Assessment and understanding of the simulated Last Glacial Maximum climate
This Master's project is available from the intake of August 2019
The Last Glacial Maximum (LGM; ∼ 21ka BP) is the last period when global ice volume was at its maximum. The sea level at LGM was approximately 120 m below the current level, resulting in changes in ocean bathymetry and land/sea distribution. Atmospheric CO2 concentration at LGM (∼ 180 ppmv) was much lower than today (> 400 ppmv). The LGM climate provides an excellent case study for understanding past climate change and evaluating climate model performance.
Although there is agreement on the large-scale features, models disagree on the strength of the Atlantic overturning circulation and the spatial distribution/magnitude of temperature anomalies. Several factors contribute to the differences, including the different model response to external forcing such as CO2 levels and the size of the land-based ice sheets.
1. How well is the LGM climate state reproduced by the NorESM compared to available geological reconstructions?
2. How does the NorESM simulation compare to other published PMIP4 experiments? What are the agreements/disagreements among the models?
3. What is the NorESM LGM sensitivity to external forcing (ice sheets, greenhouse gases, freshwater), and the implication for past and future abrupt climate change?
The primary task of this project is to carry out analysis based on the simulated LGM climate state with NorESM, focusing on the global scale changes (e.g. atmosphere/ocean temperature and circulation) and in particular changes to the Atlantic circulation including the overturning (thermohaline) circulation and the wind-driven circulation (e.g. sub-polar gyre). The candidate is expected to compare the results of NorESM with available PMIP4 LGM experiments and address the agreement and disparities among the models.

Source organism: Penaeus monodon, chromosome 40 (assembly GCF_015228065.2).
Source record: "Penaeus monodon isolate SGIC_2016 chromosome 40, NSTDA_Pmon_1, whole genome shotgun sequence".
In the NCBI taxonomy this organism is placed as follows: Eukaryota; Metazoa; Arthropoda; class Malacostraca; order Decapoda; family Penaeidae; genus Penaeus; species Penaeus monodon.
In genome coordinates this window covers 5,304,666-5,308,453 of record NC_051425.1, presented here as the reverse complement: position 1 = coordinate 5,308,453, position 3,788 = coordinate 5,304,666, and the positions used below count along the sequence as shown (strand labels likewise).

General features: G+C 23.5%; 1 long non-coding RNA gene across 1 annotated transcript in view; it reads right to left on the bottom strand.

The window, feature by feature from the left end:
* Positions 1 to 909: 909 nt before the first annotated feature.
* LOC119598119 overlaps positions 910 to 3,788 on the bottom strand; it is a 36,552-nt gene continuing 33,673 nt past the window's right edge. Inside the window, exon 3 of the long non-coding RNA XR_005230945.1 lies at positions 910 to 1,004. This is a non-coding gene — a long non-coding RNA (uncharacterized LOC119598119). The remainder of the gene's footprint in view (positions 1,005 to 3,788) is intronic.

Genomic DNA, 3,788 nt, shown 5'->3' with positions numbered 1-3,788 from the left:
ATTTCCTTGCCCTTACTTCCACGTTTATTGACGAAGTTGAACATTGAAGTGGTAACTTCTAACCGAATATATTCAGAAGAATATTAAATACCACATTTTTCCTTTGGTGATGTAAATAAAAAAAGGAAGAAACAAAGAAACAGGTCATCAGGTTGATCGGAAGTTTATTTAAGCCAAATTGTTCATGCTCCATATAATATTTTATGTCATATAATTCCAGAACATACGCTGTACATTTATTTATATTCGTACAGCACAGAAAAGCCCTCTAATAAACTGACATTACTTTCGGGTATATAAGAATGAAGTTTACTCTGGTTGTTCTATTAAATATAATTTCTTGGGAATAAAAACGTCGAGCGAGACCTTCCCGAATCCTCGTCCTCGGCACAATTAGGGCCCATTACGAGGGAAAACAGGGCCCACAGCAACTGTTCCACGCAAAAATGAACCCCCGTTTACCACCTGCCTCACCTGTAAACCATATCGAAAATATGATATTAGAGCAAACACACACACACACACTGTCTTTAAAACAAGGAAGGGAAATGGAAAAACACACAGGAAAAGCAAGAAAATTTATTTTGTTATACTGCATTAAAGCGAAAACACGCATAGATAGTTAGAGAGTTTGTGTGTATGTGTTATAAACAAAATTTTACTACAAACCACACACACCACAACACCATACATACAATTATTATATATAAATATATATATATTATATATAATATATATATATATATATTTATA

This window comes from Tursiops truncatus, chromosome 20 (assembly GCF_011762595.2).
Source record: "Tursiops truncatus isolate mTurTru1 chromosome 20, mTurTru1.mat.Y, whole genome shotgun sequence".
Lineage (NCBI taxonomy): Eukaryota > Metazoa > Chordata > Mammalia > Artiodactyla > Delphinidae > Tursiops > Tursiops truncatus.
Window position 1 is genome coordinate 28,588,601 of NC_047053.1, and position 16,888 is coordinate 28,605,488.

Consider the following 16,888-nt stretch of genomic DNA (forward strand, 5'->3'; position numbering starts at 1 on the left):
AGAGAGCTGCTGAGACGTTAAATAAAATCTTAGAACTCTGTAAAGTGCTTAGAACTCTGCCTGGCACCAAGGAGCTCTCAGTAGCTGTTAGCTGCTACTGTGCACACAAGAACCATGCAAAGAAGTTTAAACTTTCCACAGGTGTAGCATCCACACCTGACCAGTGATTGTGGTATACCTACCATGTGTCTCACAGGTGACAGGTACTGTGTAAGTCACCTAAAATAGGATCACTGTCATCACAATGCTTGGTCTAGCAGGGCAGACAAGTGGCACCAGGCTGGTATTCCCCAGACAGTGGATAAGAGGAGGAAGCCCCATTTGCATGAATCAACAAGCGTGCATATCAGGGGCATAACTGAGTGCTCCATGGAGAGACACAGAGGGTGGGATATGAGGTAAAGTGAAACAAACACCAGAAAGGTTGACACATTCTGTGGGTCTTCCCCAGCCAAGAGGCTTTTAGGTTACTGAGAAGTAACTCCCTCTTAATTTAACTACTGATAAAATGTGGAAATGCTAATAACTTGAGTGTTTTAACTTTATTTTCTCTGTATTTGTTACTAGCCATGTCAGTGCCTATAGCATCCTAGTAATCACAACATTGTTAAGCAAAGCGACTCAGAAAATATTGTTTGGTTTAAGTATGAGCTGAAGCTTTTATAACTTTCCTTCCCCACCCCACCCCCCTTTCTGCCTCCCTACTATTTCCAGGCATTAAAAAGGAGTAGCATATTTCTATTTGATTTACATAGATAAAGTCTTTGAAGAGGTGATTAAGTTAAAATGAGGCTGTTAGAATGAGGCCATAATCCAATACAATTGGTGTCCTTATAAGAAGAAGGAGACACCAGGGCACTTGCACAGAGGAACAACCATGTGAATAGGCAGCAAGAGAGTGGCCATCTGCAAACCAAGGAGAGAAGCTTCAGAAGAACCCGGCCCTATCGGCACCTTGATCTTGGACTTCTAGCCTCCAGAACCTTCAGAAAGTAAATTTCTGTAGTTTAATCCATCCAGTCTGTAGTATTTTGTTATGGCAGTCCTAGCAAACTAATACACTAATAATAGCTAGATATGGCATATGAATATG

Depending on the qualifications of the candidate, the project also offers the opportunity to set up additional sensitivity experiments with the state-of-the-art NorESM on the national parallel computing/storage infrastructure (NOTUR/NORSTORE). Together with the project supervisors, the candidate will be given the opportunity to design and set up one or two new experiments. Preliminary ideas include testing the model climate sensitivity to external forcing, such as the size of the Laurentide Ice Sheet, the concentration of atmospheric CO2, and the amount of freshwater released by the ice sheet to the ocean. The dynamics of these sensitivity experiments are tightly related to the mechanisms of abrupt climate change frequently seen in the last glacial period (Dansgaard-Oeschger events, Younger Dryas), with crucial implications for future climate change.
Proposed course plan during the master's degree (60 ECTS):
Potential candidates are expected to have intermediate programming skills, and should have some background and interest in climate dynamics and paleoceanography.
The candidate is encouraged to compare NorESM model results with published geological records PMIP4 model experiments where relevant. The LGM simulation with NorESM will be provided.